Needless to say, cutting off the inquiry at the first step makes a court's “searching practical evaluation of the past and present reality” dependent exclusively upon election results taken in isolation.   Yet, because at-large voting systems often fail to provide an accurate view of the political process (among other things, they may create the appearance of minority preference), I believe that a court must proceed to the second step of the inquiry even when “the unsuccessful first choice among minority voters did not receive a ‘significant higher percentage’ of the minority community's support.”

Of course, when the level of support received by the unsuccessful first-place finisher among minority voters is “significantly higher” than the support given the second- and third-place finishers by those same voters, the majority agrees that only a presumption is created against finding that the second- and third-place finishers are minority preferred.  Id. at 613 (asserting that “we held in Collins II (sic) only that successful candidates who receive more than 50% of the black vote should not automatically be viewed as a black-preferred candidate if they receive significantly less support from black voters than another, losing candidate, not that they should never be treated as black-preferred”) (emphasis in original).   I fail, however, to discern any reason for creating the presumption (and proceeding to the second step) only when an unsuccessful first-place finisher receives a significantly higher percentage of the minority vote, and neither the Act, nor Gingles, nor Collins II supports the majority's conclusion to the contrary.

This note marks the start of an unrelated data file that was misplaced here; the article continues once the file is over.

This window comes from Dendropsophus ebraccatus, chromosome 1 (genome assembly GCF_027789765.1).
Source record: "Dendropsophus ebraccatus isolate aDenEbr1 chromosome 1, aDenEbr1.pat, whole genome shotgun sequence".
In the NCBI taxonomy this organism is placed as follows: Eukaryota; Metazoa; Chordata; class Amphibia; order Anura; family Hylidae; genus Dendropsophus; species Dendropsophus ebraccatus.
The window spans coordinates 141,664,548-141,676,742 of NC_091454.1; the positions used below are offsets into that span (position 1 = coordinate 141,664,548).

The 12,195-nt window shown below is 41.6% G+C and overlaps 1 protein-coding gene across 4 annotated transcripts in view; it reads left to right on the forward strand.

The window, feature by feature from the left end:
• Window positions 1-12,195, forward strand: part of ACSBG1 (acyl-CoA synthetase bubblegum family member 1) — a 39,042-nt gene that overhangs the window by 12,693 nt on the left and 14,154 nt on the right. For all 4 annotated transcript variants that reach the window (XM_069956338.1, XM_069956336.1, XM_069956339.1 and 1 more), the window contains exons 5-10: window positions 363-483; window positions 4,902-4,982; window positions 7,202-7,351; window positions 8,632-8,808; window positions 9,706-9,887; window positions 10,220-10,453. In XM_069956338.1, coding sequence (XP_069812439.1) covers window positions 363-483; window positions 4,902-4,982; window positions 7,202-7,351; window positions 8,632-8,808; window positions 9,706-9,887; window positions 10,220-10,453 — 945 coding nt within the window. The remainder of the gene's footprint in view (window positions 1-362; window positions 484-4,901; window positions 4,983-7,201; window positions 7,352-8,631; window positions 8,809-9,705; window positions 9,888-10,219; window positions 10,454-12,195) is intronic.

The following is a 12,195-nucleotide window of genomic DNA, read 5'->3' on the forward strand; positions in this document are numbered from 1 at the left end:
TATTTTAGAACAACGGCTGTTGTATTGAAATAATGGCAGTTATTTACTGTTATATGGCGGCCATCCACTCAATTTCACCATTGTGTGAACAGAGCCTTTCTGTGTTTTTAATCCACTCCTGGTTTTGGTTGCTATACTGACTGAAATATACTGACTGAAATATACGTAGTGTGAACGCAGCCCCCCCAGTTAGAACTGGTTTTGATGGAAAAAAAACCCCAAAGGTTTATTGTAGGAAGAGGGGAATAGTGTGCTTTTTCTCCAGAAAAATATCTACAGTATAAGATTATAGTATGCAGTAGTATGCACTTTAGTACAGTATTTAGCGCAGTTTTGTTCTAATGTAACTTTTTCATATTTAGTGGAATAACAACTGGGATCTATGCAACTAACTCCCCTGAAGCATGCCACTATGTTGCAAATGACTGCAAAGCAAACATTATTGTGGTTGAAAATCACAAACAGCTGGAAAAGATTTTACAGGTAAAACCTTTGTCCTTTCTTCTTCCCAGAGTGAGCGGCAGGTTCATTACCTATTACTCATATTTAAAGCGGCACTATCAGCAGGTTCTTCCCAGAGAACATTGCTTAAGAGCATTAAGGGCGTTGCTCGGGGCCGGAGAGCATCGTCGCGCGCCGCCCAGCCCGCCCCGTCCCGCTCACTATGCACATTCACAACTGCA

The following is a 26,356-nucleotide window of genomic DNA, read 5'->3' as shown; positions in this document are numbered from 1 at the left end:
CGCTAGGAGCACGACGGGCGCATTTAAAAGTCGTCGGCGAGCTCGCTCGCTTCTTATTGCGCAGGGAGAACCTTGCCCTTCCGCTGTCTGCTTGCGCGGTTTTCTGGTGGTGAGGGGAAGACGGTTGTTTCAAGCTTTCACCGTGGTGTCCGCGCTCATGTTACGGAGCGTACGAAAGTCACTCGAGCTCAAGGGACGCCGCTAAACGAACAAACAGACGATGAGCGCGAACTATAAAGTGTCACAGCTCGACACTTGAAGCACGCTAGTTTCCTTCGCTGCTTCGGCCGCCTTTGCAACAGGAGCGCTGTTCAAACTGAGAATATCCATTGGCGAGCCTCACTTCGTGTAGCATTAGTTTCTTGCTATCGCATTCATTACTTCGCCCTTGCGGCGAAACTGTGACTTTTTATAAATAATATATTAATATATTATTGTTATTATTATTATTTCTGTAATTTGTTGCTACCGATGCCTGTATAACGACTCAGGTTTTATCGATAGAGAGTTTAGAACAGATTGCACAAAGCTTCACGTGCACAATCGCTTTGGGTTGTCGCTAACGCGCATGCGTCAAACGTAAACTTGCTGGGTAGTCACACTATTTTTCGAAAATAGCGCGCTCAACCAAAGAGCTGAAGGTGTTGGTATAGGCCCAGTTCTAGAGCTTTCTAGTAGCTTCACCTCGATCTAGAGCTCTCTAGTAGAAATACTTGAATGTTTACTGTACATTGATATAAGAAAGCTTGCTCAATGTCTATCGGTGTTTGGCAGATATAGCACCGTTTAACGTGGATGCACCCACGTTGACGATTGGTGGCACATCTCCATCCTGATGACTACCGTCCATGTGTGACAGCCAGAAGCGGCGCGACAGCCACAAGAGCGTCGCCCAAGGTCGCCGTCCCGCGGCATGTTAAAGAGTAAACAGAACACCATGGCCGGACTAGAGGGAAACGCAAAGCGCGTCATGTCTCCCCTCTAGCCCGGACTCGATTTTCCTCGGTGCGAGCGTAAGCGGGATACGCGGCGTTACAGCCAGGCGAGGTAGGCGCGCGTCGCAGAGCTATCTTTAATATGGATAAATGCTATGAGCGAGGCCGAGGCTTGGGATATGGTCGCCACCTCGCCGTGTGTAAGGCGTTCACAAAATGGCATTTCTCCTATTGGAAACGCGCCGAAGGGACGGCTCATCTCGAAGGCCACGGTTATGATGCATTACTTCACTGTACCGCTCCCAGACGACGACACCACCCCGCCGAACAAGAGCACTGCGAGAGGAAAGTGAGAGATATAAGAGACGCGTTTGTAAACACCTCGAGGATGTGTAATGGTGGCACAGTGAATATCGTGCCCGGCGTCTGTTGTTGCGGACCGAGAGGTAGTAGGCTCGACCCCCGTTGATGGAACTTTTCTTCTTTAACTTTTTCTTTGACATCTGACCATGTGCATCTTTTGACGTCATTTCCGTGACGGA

For much the same reason, the majority is also wrong to conclude that “any candidate who receives a majority of the minority vote and who finishes behind a successful candidate who was the first choice among the minority voters is automatically to be deemed a black-preferred candidate․”  Ante at 614 (emphasis in original).   Indeed, under the majority's theory even when a successful minority-preferred candidate garners significantly higher minority support than successful second- and third-place finishers (who receive over 50 percent of the minority vote), a district court must automatically treat the successful second- and third-place finishers as minority-preferred candidates.   And, in fact, the majority goes so far as to conclude that even though a candidate fails to gain a majority of the minority vote, there is a presumption that the candidate is minority preferred provided that the candidate would have won a seat in an at-large election among black voters.  Id. at 614 (stating that “[c]andidates who receive less than 50% of the minority vote, but who would have been elected had the election been held only among black voters, are presumed also to be minority-preferred candidates, although an individualized assessment should be made in order to confirm that such a candidate may appropriately be so considered”).   That has never been the law, nor should it be.8